There is good news for any non-profit that relies on donations for financial support. A new study has found that retirement does not have a significantly negative impact on charitable giving.
The study, conducted at the Women’s Philanthropy Institute at Indiana University, found that if a pattern of gifting to charity has already been established before retirement, it is highly likely to continue after retirement, even as other financial changes occur.
“That dispels the myth that retired couples don’t have money or won’t give,” said Debra Mesch, director of women’s Philanthropy at the Lilly Family School of Philanthropy at Indiana University.
The report drew data from studies that tracked charitable giving over a number of years, starting in 2001. The sample surveyed included more than 6,000 single, married or cohabitating households where individuals were aged 55 to 101.
The Women’s Philanthropy Institute is a part of the Lilly Family School of Philanthropy at Indiana University. The goal of research and educational programming at the institute is to increase understanding of women’s philanthropy and broadly share the results to improve charitable giving.
To see the impact of retirement on spending and donating to charity, the study looked at households of single men, single women and married couples in the years before, during and after deciding to retire. It also compared the amount and frequency of charitable giving to spending and purchasing.
What the study found is that the likelihood of giving declines 4 percent in a span of five years before and after retirement, and that this amount is considerably less than the average decline in spending, which is 16 percent on average.
“That’s really positive news for fundraisers and for people that work in the non-profit sector,” said Mesch. And it shows that “planning is going on in household budgets for charitable giving.”
The study also found that some key differences in giving stay true after retirement. One is that single women and married couples give higher amounts to charity than single men.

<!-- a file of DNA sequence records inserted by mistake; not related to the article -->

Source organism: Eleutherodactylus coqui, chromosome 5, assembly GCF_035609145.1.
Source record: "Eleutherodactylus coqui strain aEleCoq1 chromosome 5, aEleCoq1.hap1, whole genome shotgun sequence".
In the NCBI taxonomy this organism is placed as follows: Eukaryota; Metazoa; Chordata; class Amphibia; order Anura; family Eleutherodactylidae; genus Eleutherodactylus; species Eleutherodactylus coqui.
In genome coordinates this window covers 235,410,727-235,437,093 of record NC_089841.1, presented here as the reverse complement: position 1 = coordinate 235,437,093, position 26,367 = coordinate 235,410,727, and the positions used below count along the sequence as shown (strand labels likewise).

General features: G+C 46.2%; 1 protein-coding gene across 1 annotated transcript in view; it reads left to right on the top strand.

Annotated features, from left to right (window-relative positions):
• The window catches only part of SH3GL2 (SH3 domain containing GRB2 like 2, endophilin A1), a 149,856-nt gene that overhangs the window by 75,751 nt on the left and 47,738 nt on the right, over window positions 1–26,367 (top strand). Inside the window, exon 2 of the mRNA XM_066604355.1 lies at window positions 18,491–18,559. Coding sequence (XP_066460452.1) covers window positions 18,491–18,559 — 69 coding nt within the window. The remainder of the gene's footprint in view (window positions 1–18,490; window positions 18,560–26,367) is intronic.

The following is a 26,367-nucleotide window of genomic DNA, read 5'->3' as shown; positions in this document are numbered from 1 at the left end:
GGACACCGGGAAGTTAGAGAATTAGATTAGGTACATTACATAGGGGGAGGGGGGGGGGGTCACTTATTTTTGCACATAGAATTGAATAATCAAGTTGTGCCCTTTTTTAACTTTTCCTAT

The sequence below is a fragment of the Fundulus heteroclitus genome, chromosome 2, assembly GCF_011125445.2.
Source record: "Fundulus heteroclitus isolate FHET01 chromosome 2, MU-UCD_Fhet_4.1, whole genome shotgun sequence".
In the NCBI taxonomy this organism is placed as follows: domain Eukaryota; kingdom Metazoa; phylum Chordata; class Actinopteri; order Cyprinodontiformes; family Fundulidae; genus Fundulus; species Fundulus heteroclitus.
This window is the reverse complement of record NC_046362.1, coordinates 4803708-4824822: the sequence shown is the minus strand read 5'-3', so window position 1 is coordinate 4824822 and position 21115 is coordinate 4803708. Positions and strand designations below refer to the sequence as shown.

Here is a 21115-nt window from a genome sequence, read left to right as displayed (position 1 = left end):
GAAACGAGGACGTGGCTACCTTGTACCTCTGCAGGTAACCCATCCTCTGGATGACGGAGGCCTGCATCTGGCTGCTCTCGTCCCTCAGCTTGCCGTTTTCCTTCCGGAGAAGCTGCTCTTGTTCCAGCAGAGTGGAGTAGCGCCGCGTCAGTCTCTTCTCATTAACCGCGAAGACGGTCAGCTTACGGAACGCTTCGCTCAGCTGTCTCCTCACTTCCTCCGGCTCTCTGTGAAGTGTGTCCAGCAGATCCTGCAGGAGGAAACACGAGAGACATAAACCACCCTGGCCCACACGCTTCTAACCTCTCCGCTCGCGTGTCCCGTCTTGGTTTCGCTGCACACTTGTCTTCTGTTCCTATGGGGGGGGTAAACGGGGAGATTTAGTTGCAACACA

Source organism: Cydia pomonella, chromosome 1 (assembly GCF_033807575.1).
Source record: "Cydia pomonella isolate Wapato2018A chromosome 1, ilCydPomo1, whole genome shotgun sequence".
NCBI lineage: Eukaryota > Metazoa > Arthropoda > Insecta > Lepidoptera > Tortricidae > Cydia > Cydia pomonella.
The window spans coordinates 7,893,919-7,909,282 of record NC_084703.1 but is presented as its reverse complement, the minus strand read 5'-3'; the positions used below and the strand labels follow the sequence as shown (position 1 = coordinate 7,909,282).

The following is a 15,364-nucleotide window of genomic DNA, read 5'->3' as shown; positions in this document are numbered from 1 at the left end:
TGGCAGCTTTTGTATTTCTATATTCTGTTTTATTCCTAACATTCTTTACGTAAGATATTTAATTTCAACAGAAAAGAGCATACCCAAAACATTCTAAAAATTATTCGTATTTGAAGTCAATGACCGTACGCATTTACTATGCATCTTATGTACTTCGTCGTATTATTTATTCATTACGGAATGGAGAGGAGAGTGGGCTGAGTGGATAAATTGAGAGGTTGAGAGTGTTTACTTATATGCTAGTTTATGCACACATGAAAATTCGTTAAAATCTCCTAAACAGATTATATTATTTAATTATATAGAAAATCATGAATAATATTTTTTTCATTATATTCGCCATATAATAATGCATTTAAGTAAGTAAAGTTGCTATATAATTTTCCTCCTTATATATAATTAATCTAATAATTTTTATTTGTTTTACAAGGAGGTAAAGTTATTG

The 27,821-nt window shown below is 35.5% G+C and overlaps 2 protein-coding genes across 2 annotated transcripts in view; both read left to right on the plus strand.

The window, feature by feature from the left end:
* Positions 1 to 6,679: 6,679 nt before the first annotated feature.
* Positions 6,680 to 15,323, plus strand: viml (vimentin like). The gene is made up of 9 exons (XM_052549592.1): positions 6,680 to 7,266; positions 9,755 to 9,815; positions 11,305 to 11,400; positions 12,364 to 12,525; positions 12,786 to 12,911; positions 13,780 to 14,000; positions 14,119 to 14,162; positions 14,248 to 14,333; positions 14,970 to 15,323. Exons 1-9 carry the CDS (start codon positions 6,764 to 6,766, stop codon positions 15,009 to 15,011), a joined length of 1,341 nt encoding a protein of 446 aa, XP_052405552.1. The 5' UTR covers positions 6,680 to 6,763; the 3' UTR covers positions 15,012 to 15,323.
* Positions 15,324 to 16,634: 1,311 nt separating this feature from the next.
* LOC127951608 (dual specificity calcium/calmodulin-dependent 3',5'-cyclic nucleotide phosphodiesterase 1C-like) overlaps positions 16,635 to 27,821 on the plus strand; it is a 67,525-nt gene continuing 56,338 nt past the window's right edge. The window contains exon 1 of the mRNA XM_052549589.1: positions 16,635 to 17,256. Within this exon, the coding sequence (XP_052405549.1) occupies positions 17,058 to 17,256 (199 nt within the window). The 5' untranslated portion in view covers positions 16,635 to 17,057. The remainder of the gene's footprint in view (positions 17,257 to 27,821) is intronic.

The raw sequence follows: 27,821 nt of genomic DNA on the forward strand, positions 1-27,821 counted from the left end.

There are other differences in how men and women give highlighted in the study.
Single Women surveyed were more likely to spread out their spending and give even amounts each year to a variety of charities. Men, on the other hand, were more likely to give larger amounts sporadically.
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“Women are very equal and seem to give across a number of organization in a consistent pattern,” Mesch said. They “may be more strongly committed to giving throughout their entire lives and plan better for it," she added.
There are probably a couple of reasons for this, Mesch said, from women’s experience in working — they are more likely to move in and out of the labor market and plan accordingly — to social structures that teach women to be more egalitarian and altruistic.
Some of the gender differences found in the study of retirees hold true in other generations, Mesch said. Single millennial women today show strong giving, much in line with single boomer women’s giving in the 1970s.
“We don’t know what the millennial generation is going to look like when they are 60, 70 or 80,” Mesch said. But “we’d expect that pattern would continue,” she added.
In addition, technology has changed how younger generations engage with charitable giving. Direct giving through crowd funding and social media campaigns like Giving Tuesday have changed how people interact with charity and donate.
For non-profits, Mesch said, the study was overwhelmingly good news and gives them a lot to think about in terms of how they engage different groups. Do they target men, women and married couples differently? What about different age groups? How do they look at volunteering time versus donating money?
The study also shows that charitable giving should continue to be a part of retirement planning.
“It really opens the door for wealth advisors and planned giving consultants to help people plan how they’re going to maintain giving,” Mesch said.